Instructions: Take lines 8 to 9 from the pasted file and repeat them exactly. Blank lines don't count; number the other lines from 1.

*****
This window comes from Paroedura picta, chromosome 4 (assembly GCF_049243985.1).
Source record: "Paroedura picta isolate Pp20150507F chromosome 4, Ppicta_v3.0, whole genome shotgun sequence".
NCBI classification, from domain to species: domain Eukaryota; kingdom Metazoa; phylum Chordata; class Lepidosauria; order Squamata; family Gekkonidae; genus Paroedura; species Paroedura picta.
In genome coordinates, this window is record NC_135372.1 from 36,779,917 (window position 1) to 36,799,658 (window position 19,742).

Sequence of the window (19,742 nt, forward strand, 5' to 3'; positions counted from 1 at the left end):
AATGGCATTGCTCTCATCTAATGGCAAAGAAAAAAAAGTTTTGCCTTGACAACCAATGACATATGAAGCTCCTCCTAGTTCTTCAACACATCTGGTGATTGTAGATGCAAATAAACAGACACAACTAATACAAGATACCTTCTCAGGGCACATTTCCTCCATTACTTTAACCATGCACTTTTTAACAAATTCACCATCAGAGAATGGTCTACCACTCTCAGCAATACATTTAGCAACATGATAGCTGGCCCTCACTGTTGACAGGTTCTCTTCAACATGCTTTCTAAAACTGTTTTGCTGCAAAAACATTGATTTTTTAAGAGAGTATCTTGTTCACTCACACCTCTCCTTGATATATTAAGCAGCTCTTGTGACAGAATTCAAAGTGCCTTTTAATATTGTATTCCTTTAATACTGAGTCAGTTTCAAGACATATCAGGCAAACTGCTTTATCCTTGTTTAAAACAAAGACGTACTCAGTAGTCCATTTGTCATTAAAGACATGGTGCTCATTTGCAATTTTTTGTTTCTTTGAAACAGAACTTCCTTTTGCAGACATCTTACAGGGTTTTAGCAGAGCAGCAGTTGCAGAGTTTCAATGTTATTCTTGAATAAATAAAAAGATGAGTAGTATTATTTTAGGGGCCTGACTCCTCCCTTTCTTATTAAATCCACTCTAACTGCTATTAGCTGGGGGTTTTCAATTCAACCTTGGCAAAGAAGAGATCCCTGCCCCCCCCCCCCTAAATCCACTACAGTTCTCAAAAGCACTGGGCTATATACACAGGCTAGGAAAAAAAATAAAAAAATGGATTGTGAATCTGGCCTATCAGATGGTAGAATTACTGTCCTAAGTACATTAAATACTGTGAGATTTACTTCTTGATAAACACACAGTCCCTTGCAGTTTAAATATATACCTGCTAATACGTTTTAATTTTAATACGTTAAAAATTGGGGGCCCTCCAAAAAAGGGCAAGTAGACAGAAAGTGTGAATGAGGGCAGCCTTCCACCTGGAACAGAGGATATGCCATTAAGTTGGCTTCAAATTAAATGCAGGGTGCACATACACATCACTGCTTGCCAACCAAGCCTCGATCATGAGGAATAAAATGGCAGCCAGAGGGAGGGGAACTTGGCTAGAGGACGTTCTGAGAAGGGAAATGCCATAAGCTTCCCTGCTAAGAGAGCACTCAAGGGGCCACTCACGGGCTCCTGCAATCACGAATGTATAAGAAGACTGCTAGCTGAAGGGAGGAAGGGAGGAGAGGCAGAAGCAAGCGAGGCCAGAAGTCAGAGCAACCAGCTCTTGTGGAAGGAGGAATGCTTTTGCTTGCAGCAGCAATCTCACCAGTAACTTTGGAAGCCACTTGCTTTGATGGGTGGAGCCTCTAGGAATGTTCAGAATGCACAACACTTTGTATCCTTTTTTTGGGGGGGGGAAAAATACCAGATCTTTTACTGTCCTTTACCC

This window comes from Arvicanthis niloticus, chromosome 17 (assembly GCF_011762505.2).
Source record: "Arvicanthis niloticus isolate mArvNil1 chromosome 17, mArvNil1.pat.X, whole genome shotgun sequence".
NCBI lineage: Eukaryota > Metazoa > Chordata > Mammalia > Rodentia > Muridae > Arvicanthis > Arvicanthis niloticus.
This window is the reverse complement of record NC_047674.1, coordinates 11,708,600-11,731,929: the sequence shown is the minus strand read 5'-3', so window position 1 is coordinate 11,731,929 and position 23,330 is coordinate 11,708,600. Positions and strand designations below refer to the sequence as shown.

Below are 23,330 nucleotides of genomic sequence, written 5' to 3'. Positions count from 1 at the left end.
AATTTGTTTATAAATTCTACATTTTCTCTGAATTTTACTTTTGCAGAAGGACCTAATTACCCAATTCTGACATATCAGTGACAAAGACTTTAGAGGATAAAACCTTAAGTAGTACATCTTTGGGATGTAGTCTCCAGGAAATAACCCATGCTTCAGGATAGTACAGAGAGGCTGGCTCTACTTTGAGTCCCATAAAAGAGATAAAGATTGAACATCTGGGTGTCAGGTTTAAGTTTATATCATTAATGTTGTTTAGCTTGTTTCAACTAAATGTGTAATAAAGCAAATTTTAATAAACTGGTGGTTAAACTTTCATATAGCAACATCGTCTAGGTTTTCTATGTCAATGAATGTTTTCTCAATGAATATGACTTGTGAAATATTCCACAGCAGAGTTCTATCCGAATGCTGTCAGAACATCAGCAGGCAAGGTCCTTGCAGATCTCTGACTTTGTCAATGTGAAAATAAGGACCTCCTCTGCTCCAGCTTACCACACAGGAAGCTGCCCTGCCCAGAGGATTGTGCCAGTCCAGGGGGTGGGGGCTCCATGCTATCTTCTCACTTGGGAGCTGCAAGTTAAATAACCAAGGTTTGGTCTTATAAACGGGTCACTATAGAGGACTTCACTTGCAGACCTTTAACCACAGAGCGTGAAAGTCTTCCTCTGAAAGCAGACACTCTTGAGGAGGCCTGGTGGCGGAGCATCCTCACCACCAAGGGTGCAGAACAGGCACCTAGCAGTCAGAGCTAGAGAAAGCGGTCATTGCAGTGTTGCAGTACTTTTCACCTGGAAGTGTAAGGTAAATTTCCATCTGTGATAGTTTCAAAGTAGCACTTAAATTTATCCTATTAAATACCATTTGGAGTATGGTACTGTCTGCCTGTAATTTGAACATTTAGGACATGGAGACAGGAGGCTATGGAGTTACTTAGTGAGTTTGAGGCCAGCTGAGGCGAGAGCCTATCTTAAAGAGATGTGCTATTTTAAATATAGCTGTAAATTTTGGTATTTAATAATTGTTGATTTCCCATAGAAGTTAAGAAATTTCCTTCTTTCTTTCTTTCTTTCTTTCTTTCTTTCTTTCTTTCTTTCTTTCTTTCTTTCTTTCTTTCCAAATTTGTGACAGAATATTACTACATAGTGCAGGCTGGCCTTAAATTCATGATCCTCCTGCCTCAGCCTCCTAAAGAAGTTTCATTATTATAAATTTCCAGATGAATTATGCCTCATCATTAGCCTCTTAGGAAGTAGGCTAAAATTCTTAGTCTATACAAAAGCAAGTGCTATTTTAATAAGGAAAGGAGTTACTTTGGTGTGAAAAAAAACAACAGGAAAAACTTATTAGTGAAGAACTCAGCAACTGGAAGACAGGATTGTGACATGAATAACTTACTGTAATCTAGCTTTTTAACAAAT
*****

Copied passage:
Source record: "Arvicanthis niloticus isolate mArvNil1 chromosome 17, mArvNil1.pat.X, whole genome shotgun sequence".
NCBI lineage: Eukaryota > Metazoa > Chordata > Mammalia > Rodentia > Muridae > Arvicanthis > Arvicanthis niloticus.